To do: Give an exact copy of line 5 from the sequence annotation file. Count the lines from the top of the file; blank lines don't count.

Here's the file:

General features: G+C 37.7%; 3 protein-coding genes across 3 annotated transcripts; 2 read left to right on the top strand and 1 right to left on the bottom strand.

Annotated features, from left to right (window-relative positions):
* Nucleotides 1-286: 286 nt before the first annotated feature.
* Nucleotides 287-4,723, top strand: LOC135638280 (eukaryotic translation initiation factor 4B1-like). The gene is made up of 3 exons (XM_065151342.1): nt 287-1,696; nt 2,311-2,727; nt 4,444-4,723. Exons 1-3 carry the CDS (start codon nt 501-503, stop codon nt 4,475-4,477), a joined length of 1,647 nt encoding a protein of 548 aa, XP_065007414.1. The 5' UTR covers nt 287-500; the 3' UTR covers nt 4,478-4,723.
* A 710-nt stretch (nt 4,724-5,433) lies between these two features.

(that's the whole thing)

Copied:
* A 710-nt stretch (nt 4,724-5,433) lies between these two features.